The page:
Can You Bring Your Sword Into a School Administration Building? The Superior Court Says No…

Recently, in Commonwealth v. Giordano, 2015 PA Super 167, the Pennsylvania Superior Court published an opinion by Judge Wecht (who is currently running for PA Supreme Court) holding that although a school administration building was not defined in the statute as part of an “elementary or secondary publicly-funded educational institution” and no case law existed as to whether an administration building could constitute an “elementary or secondary publicly-funded educational institution,” Mr. Giordano could be convicted for violating Section 912 by bringing a sword into an administration building.

Section 912 provides

(a)  Definition.  Notwithstanding the definition of “weapon” in section 907 (relating to possessing instruments of crime), “weapon” for purposes of this section shall include but not be limited to any knife, cutting instrument, cutting tool, nun- chuck stick, firearm, shotgun, rifle and any other tool, instrument or implement capable of inflicting serious bodily injury.

(b)  Offense defined.  A person commits a misdemeanor of the first degree if he possesses a weapon in the buildings of, on the grounds of, or in any conveyance providing transportation to or from any elementary or secondary publicly-funded educational institution, any elementary or secondary private school licensed by the Department of Education or any elementary or secondary parochial school.

(c)  Defense.  It shall be a defense that the weapon is possessed and used in conjunction with a lawful supervised school activity or course or is possessed for other lawful purpose.

As stated in the opinion, “Giordano asserts that the Commonwealth proved only that he carried a weapon into the administration building, which is neither an elementary nor a secondary educational institution.” The court acknowledged that “[w]e have found no precedent that defines “elementary or secondary publicly-funded education institution for purposes of the statute” and that “[t]herefore, we must construe those terms using our interpretive canons. After reviewing several dictionary definitions of “education institution” and secondary school, the court declares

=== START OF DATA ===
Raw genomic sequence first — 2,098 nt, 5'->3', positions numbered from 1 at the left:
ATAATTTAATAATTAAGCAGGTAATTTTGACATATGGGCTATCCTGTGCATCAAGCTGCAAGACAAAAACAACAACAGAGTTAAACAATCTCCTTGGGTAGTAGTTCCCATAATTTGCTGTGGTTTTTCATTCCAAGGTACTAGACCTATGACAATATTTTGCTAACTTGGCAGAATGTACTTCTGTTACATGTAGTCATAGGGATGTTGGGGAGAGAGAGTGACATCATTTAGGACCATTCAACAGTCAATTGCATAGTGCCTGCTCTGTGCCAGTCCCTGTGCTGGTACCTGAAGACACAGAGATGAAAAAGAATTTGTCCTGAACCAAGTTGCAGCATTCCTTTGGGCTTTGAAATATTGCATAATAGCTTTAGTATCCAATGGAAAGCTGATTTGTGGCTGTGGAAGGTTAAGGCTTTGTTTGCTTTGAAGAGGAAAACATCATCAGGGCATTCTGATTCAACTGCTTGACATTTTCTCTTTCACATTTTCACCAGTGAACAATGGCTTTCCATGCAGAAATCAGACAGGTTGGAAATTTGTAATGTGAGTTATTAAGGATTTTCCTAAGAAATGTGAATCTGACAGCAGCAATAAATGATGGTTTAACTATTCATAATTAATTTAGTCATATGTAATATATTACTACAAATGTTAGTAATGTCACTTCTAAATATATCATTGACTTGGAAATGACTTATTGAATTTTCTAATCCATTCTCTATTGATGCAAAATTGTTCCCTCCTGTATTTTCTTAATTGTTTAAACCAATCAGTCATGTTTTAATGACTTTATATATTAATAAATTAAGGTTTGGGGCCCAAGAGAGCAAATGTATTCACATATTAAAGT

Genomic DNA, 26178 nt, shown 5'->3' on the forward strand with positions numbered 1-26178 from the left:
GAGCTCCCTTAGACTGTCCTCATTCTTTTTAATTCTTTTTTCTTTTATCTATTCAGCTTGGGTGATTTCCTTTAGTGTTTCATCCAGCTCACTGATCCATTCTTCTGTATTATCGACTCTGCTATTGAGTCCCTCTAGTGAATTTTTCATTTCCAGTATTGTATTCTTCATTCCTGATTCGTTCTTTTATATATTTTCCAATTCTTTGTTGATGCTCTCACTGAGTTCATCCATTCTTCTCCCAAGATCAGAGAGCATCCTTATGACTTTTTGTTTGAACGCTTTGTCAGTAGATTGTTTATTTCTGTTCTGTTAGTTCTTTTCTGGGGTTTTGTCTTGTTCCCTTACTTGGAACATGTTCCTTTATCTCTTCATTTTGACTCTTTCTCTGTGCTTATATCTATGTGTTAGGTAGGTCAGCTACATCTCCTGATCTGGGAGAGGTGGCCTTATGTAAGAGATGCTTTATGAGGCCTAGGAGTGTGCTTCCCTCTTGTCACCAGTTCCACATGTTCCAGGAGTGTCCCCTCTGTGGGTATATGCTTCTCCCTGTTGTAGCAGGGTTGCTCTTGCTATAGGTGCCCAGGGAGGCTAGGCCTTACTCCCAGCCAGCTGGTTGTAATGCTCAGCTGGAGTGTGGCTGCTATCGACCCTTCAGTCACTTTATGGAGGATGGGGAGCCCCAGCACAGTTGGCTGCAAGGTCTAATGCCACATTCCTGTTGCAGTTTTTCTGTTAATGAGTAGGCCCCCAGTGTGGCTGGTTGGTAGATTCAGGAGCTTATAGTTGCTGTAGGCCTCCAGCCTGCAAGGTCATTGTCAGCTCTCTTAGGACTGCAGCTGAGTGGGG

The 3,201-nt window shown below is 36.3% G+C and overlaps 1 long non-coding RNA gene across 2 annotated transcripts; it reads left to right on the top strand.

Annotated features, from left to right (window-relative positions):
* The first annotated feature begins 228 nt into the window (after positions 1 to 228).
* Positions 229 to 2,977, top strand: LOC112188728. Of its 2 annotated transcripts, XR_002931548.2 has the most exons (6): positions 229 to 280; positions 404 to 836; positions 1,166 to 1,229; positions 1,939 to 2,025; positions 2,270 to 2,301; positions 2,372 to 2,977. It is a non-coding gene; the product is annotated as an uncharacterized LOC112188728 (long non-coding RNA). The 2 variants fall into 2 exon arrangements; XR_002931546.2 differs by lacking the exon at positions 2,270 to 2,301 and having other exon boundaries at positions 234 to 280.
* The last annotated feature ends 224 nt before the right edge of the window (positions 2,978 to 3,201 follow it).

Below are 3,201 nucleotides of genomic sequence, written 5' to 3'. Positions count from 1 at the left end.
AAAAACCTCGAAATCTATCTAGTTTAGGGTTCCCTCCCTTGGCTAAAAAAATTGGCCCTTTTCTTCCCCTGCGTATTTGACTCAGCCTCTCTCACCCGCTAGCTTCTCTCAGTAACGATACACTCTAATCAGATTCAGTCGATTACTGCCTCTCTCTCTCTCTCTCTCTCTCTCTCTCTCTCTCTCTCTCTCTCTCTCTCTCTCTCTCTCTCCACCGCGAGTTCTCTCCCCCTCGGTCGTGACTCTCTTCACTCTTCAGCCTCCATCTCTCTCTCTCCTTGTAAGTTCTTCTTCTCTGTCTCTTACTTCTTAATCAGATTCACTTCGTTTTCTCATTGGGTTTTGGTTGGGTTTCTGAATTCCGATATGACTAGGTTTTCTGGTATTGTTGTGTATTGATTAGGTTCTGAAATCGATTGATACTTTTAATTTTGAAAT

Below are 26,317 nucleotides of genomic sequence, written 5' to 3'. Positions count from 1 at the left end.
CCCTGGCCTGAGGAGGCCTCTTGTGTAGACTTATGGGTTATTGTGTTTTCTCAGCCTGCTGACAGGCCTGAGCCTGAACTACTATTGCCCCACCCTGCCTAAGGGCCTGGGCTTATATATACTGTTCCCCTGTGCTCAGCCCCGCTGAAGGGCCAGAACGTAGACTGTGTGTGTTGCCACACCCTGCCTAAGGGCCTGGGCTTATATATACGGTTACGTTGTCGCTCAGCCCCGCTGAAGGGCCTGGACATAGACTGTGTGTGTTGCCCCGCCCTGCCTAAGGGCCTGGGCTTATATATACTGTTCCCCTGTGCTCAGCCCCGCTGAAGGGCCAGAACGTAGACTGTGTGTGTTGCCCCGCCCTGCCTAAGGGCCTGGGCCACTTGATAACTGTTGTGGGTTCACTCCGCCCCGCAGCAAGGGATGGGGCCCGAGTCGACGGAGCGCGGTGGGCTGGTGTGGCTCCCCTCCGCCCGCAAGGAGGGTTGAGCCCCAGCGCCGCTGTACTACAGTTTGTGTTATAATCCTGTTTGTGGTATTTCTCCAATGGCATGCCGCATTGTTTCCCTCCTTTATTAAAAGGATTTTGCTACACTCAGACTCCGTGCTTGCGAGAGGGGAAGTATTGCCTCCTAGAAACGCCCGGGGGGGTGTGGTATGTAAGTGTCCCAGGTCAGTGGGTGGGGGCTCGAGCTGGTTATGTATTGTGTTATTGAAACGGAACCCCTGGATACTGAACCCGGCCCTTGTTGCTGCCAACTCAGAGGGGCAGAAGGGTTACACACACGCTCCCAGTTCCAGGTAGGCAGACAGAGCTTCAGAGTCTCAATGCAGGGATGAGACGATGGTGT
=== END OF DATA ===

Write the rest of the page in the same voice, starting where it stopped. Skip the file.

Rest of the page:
Here, the administration building does not provide the first four to eight years of a child’s formal education nor does it off a general, technical, vocational, or college-preparatory curricula. However, we must also consider that the General Assembly does not intend an absurd result.

Hold on, the court acknowledges that it doesn’t fit any of the dictionary definitions, so to accomplish the court’s desired result, they declare that because “homebound instruction is provided in the building,” it constitutes an elementary or secondary publicly-funded educational institution? This sure sounds like judicial activism to me, especially when the court is determining whether there was sufficient evidence to convict Mr. Giordano of a misdemeanor of the 1st degree.

Mr. Giordano also argues that Section 912 is not a strict liability crime and therefore, consistent with prior holdings of the Commonwealth Court, requires that the Commonwealth prove that he had the mens rea to commit a crime. The court agreed with Mr. Giordano that the Commonwealth had to establish that he acted intentionally, knowingly or recklessly. However, the court, once again seemingly motivated by its own desired ends, found that since Mr. Giordano knew that a weapon could not be brought into a school building, the mens rea was established. While there is no dispute that Mr. Giordano knew he could not bring his sword into a school building, the court seems completely oblivious to the first several pages of its opinion, where it acknowledged that the statute did not specify that an administration building was part of an elementary or secondary publicly-funded educational institution and that no case law existed to place Mr. Giordano on notice that an administration building may constitute an elementary or secondary publicly-funded educational institution. If a statute is so vague as it does not place an individual on notice that his/her conduct may be prohibited, then the statute is unconstitutional for violating due process and the individual cannot be charged for violating it. Commonwealth v. Baxter, 2008 PA Super 200, 956 A.2d 465, 468-469 (Pa. Super. 2008) (en banc).

Additionally, there is no mention of whether Mr. Giordano argued that the defense found in subsection (c) applied. As there is an exception for other lawful purpose and nothing in the opinion establishes that he had an unlawful purpose, it would seem that subsection (c) would have applied.

It is truly disheartening when our courts permit the ends to justify the means. While it may not have been wise of Mr. Giordano to carry a sword into the administration building, such does not make it unlawful.

2 thoughts on “Can You Bring Your Sword Into a School Administration Building? The Superior Court Says No…

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